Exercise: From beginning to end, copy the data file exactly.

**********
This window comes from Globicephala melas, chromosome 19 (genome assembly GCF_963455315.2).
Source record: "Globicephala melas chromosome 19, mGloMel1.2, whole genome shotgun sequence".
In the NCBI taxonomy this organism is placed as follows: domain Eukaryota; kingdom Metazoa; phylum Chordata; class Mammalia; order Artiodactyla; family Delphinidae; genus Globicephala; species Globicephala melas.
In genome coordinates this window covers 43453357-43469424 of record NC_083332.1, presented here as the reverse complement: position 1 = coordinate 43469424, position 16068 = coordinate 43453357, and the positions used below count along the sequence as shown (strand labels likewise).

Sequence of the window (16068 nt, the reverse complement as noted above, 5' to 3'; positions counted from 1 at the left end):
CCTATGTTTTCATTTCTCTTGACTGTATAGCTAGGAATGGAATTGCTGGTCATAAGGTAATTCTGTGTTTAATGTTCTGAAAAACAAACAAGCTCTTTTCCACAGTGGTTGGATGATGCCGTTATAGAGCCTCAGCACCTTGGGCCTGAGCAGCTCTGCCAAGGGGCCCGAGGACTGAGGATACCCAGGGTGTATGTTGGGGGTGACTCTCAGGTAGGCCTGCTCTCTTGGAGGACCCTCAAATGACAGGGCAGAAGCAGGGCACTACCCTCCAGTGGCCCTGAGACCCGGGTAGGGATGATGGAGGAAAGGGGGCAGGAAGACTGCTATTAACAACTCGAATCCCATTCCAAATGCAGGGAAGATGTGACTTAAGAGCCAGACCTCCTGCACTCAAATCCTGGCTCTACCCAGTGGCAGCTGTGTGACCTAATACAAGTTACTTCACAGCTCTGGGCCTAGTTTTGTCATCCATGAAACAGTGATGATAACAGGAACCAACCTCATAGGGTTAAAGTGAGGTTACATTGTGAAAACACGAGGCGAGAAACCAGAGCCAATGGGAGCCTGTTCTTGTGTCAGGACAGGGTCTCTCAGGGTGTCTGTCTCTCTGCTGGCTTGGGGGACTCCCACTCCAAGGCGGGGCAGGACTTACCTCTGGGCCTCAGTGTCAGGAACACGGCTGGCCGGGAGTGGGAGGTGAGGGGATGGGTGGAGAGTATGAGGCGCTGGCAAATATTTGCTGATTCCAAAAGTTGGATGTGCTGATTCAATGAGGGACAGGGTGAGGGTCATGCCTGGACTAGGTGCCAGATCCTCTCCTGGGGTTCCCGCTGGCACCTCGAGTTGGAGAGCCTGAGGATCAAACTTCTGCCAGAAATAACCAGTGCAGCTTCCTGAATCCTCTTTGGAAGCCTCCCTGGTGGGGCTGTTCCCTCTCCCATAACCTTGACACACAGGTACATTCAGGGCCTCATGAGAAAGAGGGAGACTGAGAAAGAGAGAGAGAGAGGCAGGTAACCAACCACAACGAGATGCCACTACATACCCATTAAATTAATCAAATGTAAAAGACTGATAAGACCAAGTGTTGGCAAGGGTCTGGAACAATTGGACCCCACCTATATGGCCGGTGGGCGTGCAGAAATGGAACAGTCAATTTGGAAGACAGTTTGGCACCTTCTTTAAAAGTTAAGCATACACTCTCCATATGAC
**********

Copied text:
This window comes from Globicephala melas, chromosome 19 (genome assembly GCF_963455315.2).
Source record: "Globicephala melas chromosome 19, mGloMel1.2, whole genome shotgun sequence".
In the NCBI taxonomy this organism is placed as follows: domain Eukaryota; kingdom Metazoa; phylum Chordata; class Mammalia; order Artiodactyla; family Delphinidae; genus Globicephala; species Globicephala melas.
In genome coordinates this window covers 43453357-43469424 of record NC_083332.1, presented here as the reverse complement: position 1 = coordinate 43469424, position 16068 = coordinate 43453357, and the positions used below count along the sequence as shown (strand labels likewise).

Sequence of the window (16068 nt, the reverse complement as noted above, 5' to 3'; positions counted from 1 at the left end):
CCTATGTTTTCATTTCTCTTGACTGTATAGCTAGGAATGGAATTGCTGGTCATAAGGTAATTCTGTGTTTAATGTTCTGAAAAACAAACAAGCTCTTTTCCACAGTGGTTGGATGATGCCGTTATAGAGCCTCAGCACCTTGGGCCTGAGCAGCTCTGCCAAGGGGCCCGAGGACTGAGGATACCCAGGGTGTATGTTGGGGGTGACTCTCAGGTAGGCCTGCTCTCTTGGAGGACCCTCAAATGACAGGGCAGAAGCAGGGCACTACCCTCCAGTGGCCCTGAGACCCGGGTAGGGATGATGGAGGAAAGGGGGCAGGAAGACTGCTATTAACAACTCGAATCCCATTCCAAATGCAGGGAAGATGTGACTTAAGAGCCAGACCTCCTGCACTCAAATCCTGGCTCTACCCAGTGGCAGCTGTGTGACCTAATACAAGTTACTTCACAGCTCTGGGCCTAGTTTTGTCATCCATGAAACAGTGATGATAACAGGAACCAACCTCATAGGGTTAAAGTGAGGTTACATTGTGAAAACACGAGGCGAGAAACCAGAGCCAATGGGAGCCTGTTCTTGTGTCAGGACAGGGTCTCTCAGGGTGTCTGTCTCTCTGCTGGCTTGGGGGACTCCCACTCCAAGGCGGGGCAGGACTTACCTCTGGGCCTCAGTGTCAGGAACACGGCTGGCCGGGAGTGGGAGGTGAGGGGATGGGTGGAGAGTATGAGGCGCTGGCAAATATTTGCTGATTCCAAAAGTTGGATGTGCTGATTCAATGAGGGACAGGGTGAGGGTCATGCCTGGACTAGGTGCCAGATCCTCTCCTGGGGTTCCCGCTGGCACCTCGAGTTGGAGAGCCTGAGGATCAAACTTCTGCCAGAAATAACCAGTGCAGCTTCCTGAATCCTCTTTGGAAGCCTCCCTGGTGGGGCTGTTCCCTCTCCCATAACCTTGACACACAGGTACATTCAGGGCCTCATGAGAAAGAGGGAGACTGAGAAAGAGAGAGAGAGAGGCAGGTAACCAACCACAACGAGATGCCACTACATACCCATTAAATTAATCAAATGTAAAAGACTGATAAGACCAAGTGTTGGCAAGGGTCTGGAACAATTGGACCCCACCTATATGGCCGGTGGGCGTGCAGAAATGGAACAGTCAATTTGGAAGACAGTTTGGCACCTTCTTTAAAAGTTAAGCATACACTCTCCATATGAC